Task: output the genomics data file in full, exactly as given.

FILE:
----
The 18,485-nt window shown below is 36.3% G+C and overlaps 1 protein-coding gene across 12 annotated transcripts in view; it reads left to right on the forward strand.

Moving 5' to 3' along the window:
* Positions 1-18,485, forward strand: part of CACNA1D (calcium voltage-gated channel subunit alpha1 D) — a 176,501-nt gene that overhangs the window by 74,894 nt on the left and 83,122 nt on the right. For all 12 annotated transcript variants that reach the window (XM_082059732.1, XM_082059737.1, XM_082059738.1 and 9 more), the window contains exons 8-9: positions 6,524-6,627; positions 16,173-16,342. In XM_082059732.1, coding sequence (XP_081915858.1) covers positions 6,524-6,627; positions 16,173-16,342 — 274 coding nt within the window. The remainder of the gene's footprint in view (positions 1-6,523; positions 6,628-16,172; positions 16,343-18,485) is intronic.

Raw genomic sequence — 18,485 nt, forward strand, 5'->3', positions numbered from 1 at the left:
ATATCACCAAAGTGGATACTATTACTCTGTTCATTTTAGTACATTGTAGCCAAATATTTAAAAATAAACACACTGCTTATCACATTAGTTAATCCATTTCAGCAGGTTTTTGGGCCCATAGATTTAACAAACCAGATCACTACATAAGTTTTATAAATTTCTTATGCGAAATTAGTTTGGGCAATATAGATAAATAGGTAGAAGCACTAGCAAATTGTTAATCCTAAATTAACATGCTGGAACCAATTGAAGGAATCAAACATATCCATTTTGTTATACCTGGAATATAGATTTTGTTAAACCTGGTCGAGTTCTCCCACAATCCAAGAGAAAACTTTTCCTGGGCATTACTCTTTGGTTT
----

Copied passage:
The 18,485-nt window shown below is 36.3% G+C and overlaps 1 protein-coding gene across 12 annotated transcripts in view; it reads left to right on the forward strand.

Moving 5' to 3' along the window:
* Positions 1-18,485, forward strand: part of CACNA1D (calcium voltage-gated channel subunit alpha1 D) — a 176,501-nt gene that overhangs the window by 74,894 nt on the left and 83,122 nt on the right. For all 12 annotated transcript variants that reach the window (XM_082059732.1, XM_082059737.1, XM_082059738.1 and 9 more), the window contains exons 8-9: positions 6,524-6,627; positions 16,173-16,342. In XM_082059732.1, coding sequence (XP_081915858.1) covers positions 6,524-6,627; positions 16,173-16,342 — 274 coding nt within the window. The remainder of the gene's footprint in view (positions 1-6,523; positions 6,628-16,172; positions 16,343-18,485) is intronic.

Raw genomic sequence — 18,485 nt, forward strand, 5'->3', positions numbered from 1 at the left:
ATATCACCAAAGTGGATACTATTACTCTGTTCATTTTAGTACATTGTAGCCAAATATTTAAAAATAAACACACTGCTTATCACATTAGTTAATCCATTTCAGCAGGTTTTTGGGCCCATAGATTTAACAAACCAGATCACTACATAAGTTTTATAAATTTCTTATGCGAAATTAGTTTGGGCAATATAGATAAATAGGTAGAAGCACTAGCAAATTGTTAATCCTAAATTAACATGCTGGAACCAATTGAAGGAATCAAACATATCCATTTTGTTATACCTGGAATATAGATTTTGTTAAACCTGGTCGAGTTCTCCCACAATCCAAGAGAAAACTTTTCCTGGGCATTACTCTTTGGTTT